4. You can save locations and rename them as you see fit. I have my Home, Whiterock Lake, REI Dallas, Richardson Bike Mart, etc., saved into my Edge 705.
  5. You can ask the device to follow a ride you did previously. Unless you manually delete history, it stays put in the Edge 705.
  6. The data from the Edge 705 can be very easily imported into the Garmin Training Center software, which comes with the device. There is a ton of information available in this software. You can play with this software till the touring bikes come home :)
  7. There is also the option to store and display your data online on GarminConnect. I have shied away from it.
  8. You can find major landmarks, such as Grocery stores, Shopping Centers, Intersections, Gas Stations, etc using the built-in "Where To" feature. In addition, you can import GPX files (created using GMap to GPX or MapMyRide.com). I like MapMyRide.com's GPX files better, as they tend to be cleaner.
  9. You can input stats about 3 bikes into the profiles section of the Edge 705. For instance, I have input the weight and tire size of 3 of my bicycles, viz., Co-Motion Americano, Thorn Nomad MK2 and the Cannondale T-800. Each time you ride, you can choose which bike you ride and that will be incorporated into the various calculations done by the Edge 705.
  10. You can have up to 2 different set of fields, in two different screens, referred to as Bike Computer 1 and Bike Computer 2, displayed on the Edge 705. Eight customizable fields displayed on each of these displays. By simply moving the joystick, you can switch between these two screens. I find this feature quite useful. I have my Bike Computer 1 showing my Current Speed, Time Elapsed, Distance, Cadence, Time of Day, Direction Headed, Heart Rate, and Elevation. Bike Computer 2 is setup to display Current Lap Time, Lap Distance, Direction Headed, Calories Burned, Heart Rate, Total Ascent, Grade { not A/B/C/D/F :) }, Average Speed { damned Statisticians :) }. I do have some fields repeating on both, on purpose.
  11. There is a back-light function in the Edge 705, which comes in handy when it gets dark.
  12. The battery life is quite good. I usually can ride for 3-4 days (roughly 24-32 hours) before I recharge mine.
  13. For advanced training, there is a Virtual Partner and several alert options available. One such an option is a minimum bound for cadence. I used to have mine set at 70 RPM. So, if my cadence falls below 70 RPM, the Edge 705 will beep and alert me to change gears or pedal harder. I actually did use this feature initially. Now-a-days, I simply look at Bike Computer 1 to see how I am doing, once in a great while :)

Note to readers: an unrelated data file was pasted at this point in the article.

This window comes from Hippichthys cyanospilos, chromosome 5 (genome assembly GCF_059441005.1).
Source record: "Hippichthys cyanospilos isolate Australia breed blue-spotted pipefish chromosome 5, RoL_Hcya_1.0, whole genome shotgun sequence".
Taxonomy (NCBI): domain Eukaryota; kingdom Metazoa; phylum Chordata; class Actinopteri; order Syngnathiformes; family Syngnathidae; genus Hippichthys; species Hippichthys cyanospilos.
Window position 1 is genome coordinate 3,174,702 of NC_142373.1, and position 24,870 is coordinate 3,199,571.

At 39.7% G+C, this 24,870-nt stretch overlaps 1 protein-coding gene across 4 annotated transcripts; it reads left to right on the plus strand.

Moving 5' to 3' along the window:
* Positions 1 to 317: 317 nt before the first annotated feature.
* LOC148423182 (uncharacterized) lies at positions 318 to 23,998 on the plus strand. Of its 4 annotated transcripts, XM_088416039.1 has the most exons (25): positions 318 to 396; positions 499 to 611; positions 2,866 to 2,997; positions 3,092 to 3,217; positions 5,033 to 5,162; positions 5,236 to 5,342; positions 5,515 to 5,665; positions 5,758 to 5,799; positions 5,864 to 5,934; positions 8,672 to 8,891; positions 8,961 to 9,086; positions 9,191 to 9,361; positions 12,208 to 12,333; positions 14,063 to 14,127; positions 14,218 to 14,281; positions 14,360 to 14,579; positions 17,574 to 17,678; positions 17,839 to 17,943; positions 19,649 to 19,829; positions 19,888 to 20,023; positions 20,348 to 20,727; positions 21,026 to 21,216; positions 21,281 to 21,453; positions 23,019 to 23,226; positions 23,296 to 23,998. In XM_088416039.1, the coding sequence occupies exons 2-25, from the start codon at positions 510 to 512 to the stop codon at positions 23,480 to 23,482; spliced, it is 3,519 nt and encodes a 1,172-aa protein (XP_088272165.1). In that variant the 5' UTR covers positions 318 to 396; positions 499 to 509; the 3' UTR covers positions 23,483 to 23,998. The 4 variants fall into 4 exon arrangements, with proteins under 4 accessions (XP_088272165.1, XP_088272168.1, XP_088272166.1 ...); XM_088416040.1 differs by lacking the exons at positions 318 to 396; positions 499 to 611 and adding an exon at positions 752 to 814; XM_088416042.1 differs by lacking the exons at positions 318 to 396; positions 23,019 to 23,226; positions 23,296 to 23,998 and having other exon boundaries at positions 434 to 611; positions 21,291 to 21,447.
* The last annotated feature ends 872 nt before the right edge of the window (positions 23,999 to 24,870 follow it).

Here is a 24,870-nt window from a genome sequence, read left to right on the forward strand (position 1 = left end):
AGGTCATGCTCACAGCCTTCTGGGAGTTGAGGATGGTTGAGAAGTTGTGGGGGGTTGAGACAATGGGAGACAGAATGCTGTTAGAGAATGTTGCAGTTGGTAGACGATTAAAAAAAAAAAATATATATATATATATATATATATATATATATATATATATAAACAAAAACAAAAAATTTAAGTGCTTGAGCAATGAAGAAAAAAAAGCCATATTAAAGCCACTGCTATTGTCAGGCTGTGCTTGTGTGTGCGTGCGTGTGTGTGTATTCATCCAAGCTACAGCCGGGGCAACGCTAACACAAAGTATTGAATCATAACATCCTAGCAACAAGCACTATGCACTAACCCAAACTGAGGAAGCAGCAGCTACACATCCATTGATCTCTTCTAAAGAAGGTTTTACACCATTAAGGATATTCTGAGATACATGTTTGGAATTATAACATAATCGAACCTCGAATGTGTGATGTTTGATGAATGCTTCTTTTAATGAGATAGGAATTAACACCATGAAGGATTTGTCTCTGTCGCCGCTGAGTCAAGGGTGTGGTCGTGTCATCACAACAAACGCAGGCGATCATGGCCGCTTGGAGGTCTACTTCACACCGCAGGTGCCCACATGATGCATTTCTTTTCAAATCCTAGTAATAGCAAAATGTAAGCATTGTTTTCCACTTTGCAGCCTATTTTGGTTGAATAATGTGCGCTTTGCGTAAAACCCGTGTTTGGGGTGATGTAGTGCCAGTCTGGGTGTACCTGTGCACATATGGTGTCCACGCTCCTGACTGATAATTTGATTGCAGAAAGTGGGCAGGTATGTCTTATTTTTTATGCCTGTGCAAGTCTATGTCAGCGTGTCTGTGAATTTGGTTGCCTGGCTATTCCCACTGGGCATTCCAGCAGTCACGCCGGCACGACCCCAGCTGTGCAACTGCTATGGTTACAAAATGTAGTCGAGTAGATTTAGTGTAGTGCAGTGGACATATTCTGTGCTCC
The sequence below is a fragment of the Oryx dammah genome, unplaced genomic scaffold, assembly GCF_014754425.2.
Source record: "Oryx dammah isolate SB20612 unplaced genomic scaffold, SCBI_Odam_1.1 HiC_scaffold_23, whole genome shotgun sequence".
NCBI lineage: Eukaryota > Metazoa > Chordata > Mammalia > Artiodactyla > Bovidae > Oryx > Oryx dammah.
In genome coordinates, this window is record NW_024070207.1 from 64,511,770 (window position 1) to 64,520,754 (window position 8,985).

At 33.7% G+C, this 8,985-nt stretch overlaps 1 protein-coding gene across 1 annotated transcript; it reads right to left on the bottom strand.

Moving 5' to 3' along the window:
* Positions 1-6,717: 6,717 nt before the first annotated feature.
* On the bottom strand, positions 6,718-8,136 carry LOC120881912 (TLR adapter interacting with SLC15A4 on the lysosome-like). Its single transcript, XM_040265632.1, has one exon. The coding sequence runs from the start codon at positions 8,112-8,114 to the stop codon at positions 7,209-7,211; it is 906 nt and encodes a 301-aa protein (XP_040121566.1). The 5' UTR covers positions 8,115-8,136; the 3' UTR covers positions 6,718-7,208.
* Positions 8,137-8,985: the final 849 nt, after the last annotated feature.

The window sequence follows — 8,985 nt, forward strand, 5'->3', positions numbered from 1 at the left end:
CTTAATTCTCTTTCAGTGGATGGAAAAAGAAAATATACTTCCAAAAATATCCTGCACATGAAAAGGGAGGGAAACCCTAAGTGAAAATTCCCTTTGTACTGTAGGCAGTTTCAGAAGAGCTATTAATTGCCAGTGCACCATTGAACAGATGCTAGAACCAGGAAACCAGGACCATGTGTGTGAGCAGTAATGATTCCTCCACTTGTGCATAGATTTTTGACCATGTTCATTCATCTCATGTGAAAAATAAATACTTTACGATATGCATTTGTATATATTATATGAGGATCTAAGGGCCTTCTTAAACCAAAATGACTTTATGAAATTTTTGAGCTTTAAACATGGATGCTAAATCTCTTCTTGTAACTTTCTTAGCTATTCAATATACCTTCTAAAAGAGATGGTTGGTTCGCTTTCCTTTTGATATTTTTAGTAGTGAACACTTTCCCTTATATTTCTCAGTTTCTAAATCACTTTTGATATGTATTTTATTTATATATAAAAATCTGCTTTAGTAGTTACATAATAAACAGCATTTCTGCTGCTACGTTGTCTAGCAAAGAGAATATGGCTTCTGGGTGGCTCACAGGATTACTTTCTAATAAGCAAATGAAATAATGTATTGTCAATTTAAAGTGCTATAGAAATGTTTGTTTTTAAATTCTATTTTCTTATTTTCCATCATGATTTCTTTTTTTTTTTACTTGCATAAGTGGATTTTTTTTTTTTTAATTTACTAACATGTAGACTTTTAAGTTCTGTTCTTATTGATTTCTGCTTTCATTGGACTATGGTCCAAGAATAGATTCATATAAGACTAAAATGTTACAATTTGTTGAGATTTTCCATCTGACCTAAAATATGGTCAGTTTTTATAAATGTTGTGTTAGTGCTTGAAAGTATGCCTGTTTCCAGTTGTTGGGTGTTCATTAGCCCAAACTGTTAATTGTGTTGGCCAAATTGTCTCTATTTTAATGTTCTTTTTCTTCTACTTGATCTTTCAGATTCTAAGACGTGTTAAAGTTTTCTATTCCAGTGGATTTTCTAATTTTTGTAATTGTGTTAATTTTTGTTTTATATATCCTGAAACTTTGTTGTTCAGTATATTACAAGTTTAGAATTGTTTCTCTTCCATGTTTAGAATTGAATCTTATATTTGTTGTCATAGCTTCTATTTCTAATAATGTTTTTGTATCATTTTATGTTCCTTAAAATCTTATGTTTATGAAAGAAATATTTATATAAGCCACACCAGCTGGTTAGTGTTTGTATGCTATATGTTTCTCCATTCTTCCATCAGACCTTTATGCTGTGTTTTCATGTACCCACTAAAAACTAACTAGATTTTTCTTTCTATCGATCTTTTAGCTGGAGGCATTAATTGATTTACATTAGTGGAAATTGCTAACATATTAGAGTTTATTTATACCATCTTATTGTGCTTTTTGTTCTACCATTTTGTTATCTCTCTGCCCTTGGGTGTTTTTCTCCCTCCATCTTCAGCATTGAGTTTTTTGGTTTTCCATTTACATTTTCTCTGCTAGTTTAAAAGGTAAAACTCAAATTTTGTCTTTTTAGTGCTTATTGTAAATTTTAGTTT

14. I think the Virtual Partner can give you the run for your money. I haven't played with this feature. I may use this some day.
  15. The routes created by the Edge 705 are also augmented by niceties such as Time-To-Destination, Time-To-Next-Way-Point, etc. I do enjoy this feature immensely.
  16. The Edge 705 automatically re-routes, which can be a life-saver. Again, like any other route, should only be used with an ounce of common sense.
Dislikes/Would-Be-Nice-To-Haves:
  1. There is no thermometer. I really wish that they had incorporated this into the Edge 705. While my body is perfectly capable of telling how hot or cold it is outside, from a historical data perspective, and perhaps even from a performance perspective, this would be a nice data point to have. Having measurements on several variables, such as temperature, speed, heart rate, cadence, gradient, etc., might enable us to study the relationship(s) between these variables, which some of us might find very interesting.
  2. The Edge 705 is only a computer. I mean this in all honesty. It can create a route which may not be bicycle friendly. For instance, if I ask it to take me to Royal Lane and MacArthur from MacArthur and Cimmaron, it will ask me to ride MacArthur. But I tell ya, this is NOT a wise idea, except on weekends, may be.
  3. Google Maps directions can not be directly read into the Edge 705. While this is not a huge issue, I do like Google Maps and I would like to be able to get it on the Edge 705.
  4. I wish the Edge 705 could connect through Blue-tooth to other web-enabled devices. The Edge 705 can share data with other Edge 705's within a 3 meter range.
  5. The Edge 705 comes with a charger which uses a USB-port connector to charge. I wish I could charge it using solar or other easily available battery-like options. I have lost some data because I didn't charge my Edge on a day or two.
  6. There is a "View in Google Earth" option, in Garmin Training Center, which permits you to view your route/ride-route in Google Earth. This feature is usually somewhat slow. I don't know if it is a deficiency of Garmin Training Center or Google Earth.
  7. I wish there was the option to have the display of the Edge 705 in landscape mode.